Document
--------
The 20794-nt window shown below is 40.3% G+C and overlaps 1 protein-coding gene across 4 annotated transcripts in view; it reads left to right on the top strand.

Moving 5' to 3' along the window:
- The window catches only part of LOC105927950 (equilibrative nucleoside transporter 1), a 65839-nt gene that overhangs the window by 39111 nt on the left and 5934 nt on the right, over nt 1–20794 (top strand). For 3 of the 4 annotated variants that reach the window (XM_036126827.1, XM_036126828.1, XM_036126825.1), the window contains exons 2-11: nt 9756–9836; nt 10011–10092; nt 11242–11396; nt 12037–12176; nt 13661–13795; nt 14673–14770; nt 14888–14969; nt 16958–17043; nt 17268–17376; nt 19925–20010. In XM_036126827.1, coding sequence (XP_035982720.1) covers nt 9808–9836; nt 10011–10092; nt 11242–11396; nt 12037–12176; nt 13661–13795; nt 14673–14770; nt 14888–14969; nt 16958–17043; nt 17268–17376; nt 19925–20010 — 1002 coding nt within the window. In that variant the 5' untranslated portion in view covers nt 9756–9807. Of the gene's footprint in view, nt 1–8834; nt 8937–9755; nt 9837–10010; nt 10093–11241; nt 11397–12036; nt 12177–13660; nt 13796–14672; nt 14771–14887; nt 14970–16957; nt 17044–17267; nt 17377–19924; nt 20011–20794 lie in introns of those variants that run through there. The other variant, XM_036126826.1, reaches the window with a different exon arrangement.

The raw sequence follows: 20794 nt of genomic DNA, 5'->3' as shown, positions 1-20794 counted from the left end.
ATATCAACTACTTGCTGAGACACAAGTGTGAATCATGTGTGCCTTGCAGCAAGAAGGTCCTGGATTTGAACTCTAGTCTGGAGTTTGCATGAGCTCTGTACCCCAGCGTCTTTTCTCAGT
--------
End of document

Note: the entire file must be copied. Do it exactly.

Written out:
The 20794-nt window shown below is 40.3% G+C and overlaps 1 protein-coding gene across 4 annotated transcripts in view; it reads left to right on the top strand.

Moving 5' to 3' along the window:
- The window catches only part of LOC105927950 (equilibrative nucleoside transporter 1), a 65839-nt gene that overhangs the window by 39111 nt on the left and 5934 nt on the right, over nt 1–20794 (top strand). For 3 of the 4 annotated variants that reach the window (XM_036126827.1, XM_036126828.1, XM_036126825.1), the window contains exons 2-11: nt 9756–9836; nt 10011–10092; nt 11242–11396; nt 12037–12176; nt 13661–13795; nt 14673–14770; nt 14888–14969; nt 16958–17043; nt 17268–17376; nt 19925–20010. In XM_036126827.1, coding sequence (XP_035982720.1) covers nt 9808–9836; nt 10011–10092; nt 11242–11396; nt 12037–12176; nt 13661–13795; nt 14673–14770; nt 14888–14969; nt 16958–17043; nt 17268–17376; nt 19925–20010 — 1002 coding nt within the window. In that variant the 5' untranslated portion in view covers nt 9756–9807. Of the gene's footprint in view, nt 1–8834; nt 8937–9755; nt 9837–10010; nt 10093–11241; nt 11397–12036; nt 12177–13660; nt 13796–14672; nt 14771–14887; nt 14970–16957; nt 17044–17267; nt 17377–19924; nt 20011–20794 lie in introns of those variants that run through there. The other variant, XM_036126826.1, reaches the window with a different exon arrangement.

The raw sequence follows: 20794 nt of genomic DNA, 5'->3' as shown, positions 1-20794 counted from the left end.
ATATCAACTACTTGCTGAGACACAAGTGTGAATCATGTGTGCCTTGCAGCAAGAAGGTCCTGGATTTGAACTCTAGTCTGGAGTTTGCATGAGCTCTGTACCCCAGCGTCTTTTCTCAGT